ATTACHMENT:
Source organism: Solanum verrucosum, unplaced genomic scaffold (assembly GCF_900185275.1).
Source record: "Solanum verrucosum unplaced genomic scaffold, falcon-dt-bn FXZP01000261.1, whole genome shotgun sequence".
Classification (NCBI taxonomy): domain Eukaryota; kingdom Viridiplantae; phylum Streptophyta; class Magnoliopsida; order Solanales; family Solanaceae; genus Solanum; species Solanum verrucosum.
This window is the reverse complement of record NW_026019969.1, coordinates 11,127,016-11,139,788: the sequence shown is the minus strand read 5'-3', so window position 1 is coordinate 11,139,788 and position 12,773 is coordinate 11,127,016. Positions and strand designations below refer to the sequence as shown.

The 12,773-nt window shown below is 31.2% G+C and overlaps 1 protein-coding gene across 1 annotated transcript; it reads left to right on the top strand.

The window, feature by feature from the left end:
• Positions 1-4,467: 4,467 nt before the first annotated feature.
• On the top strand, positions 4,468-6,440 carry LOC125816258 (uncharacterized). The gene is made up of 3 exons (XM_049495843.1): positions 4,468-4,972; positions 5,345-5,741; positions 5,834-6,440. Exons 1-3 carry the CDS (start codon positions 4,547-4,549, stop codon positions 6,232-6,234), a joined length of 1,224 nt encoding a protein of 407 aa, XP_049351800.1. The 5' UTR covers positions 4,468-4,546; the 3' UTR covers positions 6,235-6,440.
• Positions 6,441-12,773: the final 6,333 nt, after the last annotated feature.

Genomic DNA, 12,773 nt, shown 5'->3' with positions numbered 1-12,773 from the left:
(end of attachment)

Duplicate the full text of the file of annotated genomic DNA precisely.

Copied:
Source organism: Solanum verrucosum, unplaced genomic scaffold (assembly GCF_900185275.1).
Source record: "Solanum verrucosum unplaced genomic scaffold, falcon-dt-bn FXZP01000261.1, whole genome shotgun sequence".
Classification (NCBI taxonomy): domain Eukaryota; kingdom Viridiplantae; phylum Streptophyta; class Magnoliopsida; order Solanales; family Solanaceae; genus Solanum; species Solanum verrucosum.
This window is the reverse complement of record NW_026019969.1, coordinates 11,127,016-11,139,788: the sequence shown is the minus strand read 5'-3', so window position 1 is coordinate 11,139,788 and position 12,773 is coordinate 11,127,016. Positions and strand designations below refer to the sequence as shown.

The 12,773-nt window shown below is 31.2% G+C and overlaps 1 protein-coding gene across 1 annotated transcript; it reads left to right on the top strand.

The window, feature by feature from the left end:
• Positions 1-4,467: 4,467 nt before the first annotated feature.
• On the top strand, positions 4,468-6,440 carry LOC125816258 (uncharacterized). The gene is made up of 3 exons (XM_049495843.1): positions 4,468-4,972; positions 5,345-5,741; positions 5,834-6,440. Exons 1-3 carry the CDS (start codon positions 4,547-4,549, stop codon positions 6,232-6,234), a joined length of 1,224 nt encoding a protein of 407 aa, XP_049351800.1. The 5' UTR covers positions 4,468-4,546; the 3' UTR covers positions 6,235-6,440.
• Positions 6,441-12,773: the final 6,333 nt, after the last annotated feature.

Genomic DNA, 12,773 nt, shown 5'->3' with positions numbered 1-12,773 from the left: